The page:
Wheatear in the horse paddocks, Firs Road, Holme
Yesterday, something unexpected happened at work which mean't another colleague and myself did not finish work until 6.45pm. So this mean't I could finish much earlier today than I normally would!
With a beautiful sunny day, there was only one thing to do – go birding! I haven't been to Holme Reserves for a while, so decided to spend the entire afternoon and evening searching for migrants.
Along Beach Road I stopped by the first horse paddock and saw loads of Wood Pigeons, a couple of Pied Wagtails and 2 Curlews feeding.
Shelduck at Redwell Marsh Hide NOA.
Avocet at Redwell Marsh Hide NOA.
Mallard Duckling looking cute at Redwell Marsh Hide NOA.
Moorhen strutting about at Redwell Marsh Hide NOA.
I spent about an hour in the hide – it was so beautiful to sit here peacefully with no interruptions. Birds seen: Heron, Marsh Harrier, 3 Little Grebes, Mallards and cute, golden ducklings, Shovelers, 2 Shelducks, 2 Avocets panning, several Black-headed Gulls, Teal, Coot and Moorhens.
Along the Firs Road in the horse paddocks I had a wonderful surprise of 7 Wheatears (mostly males) soaking up the sunshine and looking so beautiful.
Wheatears in the Horse Paddocks, Firs Road, Holme.
Hare – ready to run, in the Horse Paddocks, Firs Road, Holme.
I parked on the NOA carpark at around 4pm and walked to the NWT wader pools. 3 Ruff, several Black-tailed Godwits, lots of Avocets and Black-headed Gulls, more Wood Pigeons, Shovelers, Teal, Tufted Ducks, Mallards, Oystercatchers, Greylag Geese, Curlews and 2 Red-legged Partridges were seen.
Holme beach from the NWT entrance.
Holme Bird Observatory, NOA
Back at the NOA carpark I chatted with another birder briefly (nice to meet you Colin) and then walked directly across to the dunes. The tide was high and it looked like a summer's day. It was fairly chilly, but a perfect temperature for walking. There wasn't a soul on the beach, which is rare nowadays! No birds seen on the sea and only 3 black-headed gulls on the shoreline. I walked along the path through the pines and up the steps to the observatory. It looked so beautiful here, the gorse was out in full flower, bees were 'buzzing' around the wallflowers and the irises were emerging in the pond. I sat on the seat on the viewing platform and reminisced about the 'good ol' days'! Father had made a rope swing for my sisters and I – this was suspended from a large pine branch, right where this viewing platform is now – it was obscured from view and no one else knew it was there – it was our secret! Or so we thought.....! Anyway back to birds, 3 Linnets landed in a tree briefly. A Chiffchaff was calling in the bottom willows and 3 Avocets, 1 Little Grebe and 3 Tufted Duck were on the Broadwater. I sat in RAR's hide on the main bank for a short while – a Peregrine zipped past at a great speed (heading towards the Firs House), which was lucky! Back at the carpark I had a coffee and then drove back along the Firs Road where I counted 9 Wheatears in the horse paddocks!!!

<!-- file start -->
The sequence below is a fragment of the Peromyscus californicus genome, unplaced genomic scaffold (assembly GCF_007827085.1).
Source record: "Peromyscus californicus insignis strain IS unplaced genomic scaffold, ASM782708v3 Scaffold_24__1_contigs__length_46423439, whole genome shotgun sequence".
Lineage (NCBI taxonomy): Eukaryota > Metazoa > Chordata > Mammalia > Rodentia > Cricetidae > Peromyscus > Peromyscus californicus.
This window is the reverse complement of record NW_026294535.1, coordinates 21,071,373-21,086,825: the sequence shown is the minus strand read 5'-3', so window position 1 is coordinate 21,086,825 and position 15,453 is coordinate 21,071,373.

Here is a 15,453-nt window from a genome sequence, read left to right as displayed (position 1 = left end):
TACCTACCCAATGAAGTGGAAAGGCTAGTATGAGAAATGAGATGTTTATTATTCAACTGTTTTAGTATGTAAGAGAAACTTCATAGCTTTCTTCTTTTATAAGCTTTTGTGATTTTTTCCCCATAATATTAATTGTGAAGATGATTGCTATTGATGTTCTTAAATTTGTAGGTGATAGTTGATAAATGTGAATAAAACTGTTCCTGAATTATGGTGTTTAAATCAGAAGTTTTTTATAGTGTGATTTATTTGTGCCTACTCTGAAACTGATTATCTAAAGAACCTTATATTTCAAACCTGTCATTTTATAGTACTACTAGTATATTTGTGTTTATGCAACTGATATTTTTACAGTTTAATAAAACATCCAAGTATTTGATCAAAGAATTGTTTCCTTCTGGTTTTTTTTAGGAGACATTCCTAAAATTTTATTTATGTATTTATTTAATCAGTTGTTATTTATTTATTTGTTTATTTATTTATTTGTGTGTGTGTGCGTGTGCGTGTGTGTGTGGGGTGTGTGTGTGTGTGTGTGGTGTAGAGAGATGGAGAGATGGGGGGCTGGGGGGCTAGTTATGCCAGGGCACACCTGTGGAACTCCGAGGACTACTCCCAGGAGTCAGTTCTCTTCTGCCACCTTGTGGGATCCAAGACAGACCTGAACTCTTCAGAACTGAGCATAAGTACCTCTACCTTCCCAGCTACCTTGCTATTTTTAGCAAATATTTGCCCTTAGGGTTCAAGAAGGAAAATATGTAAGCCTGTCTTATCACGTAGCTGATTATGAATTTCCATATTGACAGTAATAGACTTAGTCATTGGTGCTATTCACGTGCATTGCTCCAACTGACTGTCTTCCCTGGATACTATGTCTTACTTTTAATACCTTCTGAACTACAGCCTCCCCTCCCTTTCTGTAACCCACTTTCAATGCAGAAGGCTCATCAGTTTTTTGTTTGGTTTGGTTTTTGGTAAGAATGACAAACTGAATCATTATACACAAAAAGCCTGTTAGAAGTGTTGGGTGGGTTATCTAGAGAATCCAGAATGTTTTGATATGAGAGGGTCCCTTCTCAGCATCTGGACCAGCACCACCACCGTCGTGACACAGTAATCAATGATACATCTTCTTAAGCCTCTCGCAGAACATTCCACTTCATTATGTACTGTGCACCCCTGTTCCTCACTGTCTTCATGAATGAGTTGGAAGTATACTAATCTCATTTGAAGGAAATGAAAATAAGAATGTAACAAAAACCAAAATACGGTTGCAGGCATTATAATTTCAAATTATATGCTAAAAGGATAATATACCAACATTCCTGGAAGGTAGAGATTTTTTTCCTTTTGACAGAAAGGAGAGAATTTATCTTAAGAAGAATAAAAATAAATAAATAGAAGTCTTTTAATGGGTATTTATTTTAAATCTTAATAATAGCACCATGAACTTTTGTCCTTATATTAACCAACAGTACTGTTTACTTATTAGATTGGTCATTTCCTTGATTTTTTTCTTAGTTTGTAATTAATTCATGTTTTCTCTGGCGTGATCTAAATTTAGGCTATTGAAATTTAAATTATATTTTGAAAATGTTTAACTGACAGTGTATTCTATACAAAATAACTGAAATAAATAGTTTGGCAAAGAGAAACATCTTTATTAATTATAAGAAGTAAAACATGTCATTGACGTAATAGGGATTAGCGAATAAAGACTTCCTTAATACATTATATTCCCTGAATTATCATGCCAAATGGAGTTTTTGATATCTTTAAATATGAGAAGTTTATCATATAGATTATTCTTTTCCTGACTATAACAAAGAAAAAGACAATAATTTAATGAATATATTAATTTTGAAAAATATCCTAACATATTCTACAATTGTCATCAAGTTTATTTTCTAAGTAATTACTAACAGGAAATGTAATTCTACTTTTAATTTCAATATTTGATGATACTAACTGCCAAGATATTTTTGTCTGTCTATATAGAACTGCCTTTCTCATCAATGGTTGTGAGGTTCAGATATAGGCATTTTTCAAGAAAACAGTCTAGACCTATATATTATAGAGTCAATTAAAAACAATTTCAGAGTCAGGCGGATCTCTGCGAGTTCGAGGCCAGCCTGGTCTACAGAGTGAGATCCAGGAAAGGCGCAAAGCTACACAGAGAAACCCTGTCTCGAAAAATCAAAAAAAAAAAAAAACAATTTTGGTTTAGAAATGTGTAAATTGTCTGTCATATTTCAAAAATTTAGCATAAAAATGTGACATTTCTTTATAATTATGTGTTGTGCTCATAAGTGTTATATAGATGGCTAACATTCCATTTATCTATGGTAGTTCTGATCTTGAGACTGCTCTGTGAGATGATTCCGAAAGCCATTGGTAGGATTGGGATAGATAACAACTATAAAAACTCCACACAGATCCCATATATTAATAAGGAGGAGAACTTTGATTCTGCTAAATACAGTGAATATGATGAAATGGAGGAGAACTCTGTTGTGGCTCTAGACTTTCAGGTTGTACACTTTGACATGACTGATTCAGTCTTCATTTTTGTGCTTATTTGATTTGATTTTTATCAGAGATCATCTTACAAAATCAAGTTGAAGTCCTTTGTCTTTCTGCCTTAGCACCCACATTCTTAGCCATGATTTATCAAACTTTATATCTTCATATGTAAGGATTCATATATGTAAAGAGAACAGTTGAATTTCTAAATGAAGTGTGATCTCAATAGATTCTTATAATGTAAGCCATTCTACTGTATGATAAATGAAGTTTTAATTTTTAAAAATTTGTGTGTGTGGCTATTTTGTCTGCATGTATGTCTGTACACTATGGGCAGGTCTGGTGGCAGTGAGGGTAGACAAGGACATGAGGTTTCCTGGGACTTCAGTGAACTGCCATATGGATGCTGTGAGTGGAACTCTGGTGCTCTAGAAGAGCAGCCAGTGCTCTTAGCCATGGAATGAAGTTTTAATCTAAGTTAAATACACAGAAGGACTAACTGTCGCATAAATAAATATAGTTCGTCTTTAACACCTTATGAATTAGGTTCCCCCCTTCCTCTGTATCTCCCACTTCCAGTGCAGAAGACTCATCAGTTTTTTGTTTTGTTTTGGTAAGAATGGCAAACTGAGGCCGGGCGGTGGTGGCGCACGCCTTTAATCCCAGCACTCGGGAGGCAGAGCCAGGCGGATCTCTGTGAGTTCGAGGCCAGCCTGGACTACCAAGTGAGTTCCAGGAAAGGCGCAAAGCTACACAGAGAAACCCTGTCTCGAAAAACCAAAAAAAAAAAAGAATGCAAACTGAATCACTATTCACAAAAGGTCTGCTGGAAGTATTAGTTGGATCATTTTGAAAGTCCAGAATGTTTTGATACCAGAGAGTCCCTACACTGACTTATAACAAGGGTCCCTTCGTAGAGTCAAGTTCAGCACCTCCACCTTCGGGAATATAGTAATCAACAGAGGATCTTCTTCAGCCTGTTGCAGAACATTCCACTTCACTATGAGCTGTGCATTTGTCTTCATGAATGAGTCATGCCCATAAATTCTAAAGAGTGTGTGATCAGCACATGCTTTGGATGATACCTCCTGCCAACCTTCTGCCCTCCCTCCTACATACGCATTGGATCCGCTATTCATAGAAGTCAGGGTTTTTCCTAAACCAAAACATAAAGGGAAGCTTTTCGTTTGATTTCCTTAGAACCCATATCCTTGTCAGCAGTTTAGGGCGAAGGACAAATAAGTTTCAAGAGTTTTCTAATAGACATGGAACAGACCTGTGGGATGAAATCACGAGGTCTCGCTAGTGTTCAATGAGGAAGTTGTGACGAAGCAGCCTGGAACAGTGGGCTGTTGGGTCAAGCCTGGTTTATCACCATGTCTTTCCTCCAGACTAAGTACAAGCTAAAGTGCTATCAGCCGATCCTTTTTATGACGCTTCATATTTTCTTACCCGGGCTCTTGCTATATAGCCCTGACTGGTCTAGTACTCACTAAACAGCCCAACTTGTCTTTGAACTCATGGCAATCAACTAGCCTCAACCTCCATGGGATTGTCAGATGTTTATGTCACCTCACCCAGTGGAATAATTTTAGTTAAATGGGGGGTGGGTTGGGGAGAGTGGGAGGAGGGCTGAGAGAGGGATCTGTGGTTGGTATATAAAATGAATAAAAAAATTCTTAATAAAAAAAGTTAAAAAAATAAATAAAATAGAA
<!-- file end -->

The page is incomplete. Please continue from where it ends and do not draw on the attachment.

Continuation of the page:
Holme Bird Observatory NOA.
Taken from the viewing platform, overlooking the Broad Water.
Hide 8 (as it was known) overlooking Broad Water, Holme NOA.
I parked up by the 5-bar gate and walked along the boarded, coastal footpath to the Forestry (as it's known) in hope of finding more wheatears. The short-turfed area in the forestry is a favoured area for wheatears, but I was surprised, when I couldn't find a single bird there! I walked back along the Firs Road to my car, passing the 9 Wheatears again.
Holme Marsh Reserve NWT
From the first hide I could hear a Cettis's Warbler singing and a Chiffchaff. On the pool was a Swan and some Mallards and that was it. From the second hide I watched 2 Marsh Harriers, a Muntjac Deer in the reeds and a Swallow graced the skies as the sun was setting. Met an elderly birder who hadn't been to Norfolk for 25 years and he was saying how much things had changed, especially when he visited Titchwell RSPB yesterday. It was sad to see that for some reason unbeknown to me, that all of the ivy has been stripped off the old stone wall opposite the small carparking area. This is such a pity, especially for the robins that always nested there! Why do people see the necessity to tidy everything – makes me cross. An old stone wall should be rambling with ivy and plants – my mind is now rambling and I am now thinking about the classic book and film 'The Secret Garden'.
Ended the day visiting my parents. My mother bumped into a birder (Don) in Hunstanton today (who she knows) who had seen a drake Garganey at a coastal pool at Heacham. Don't know the exact location, but my guess would be that it was the small pool west of the green scout hut – maybe!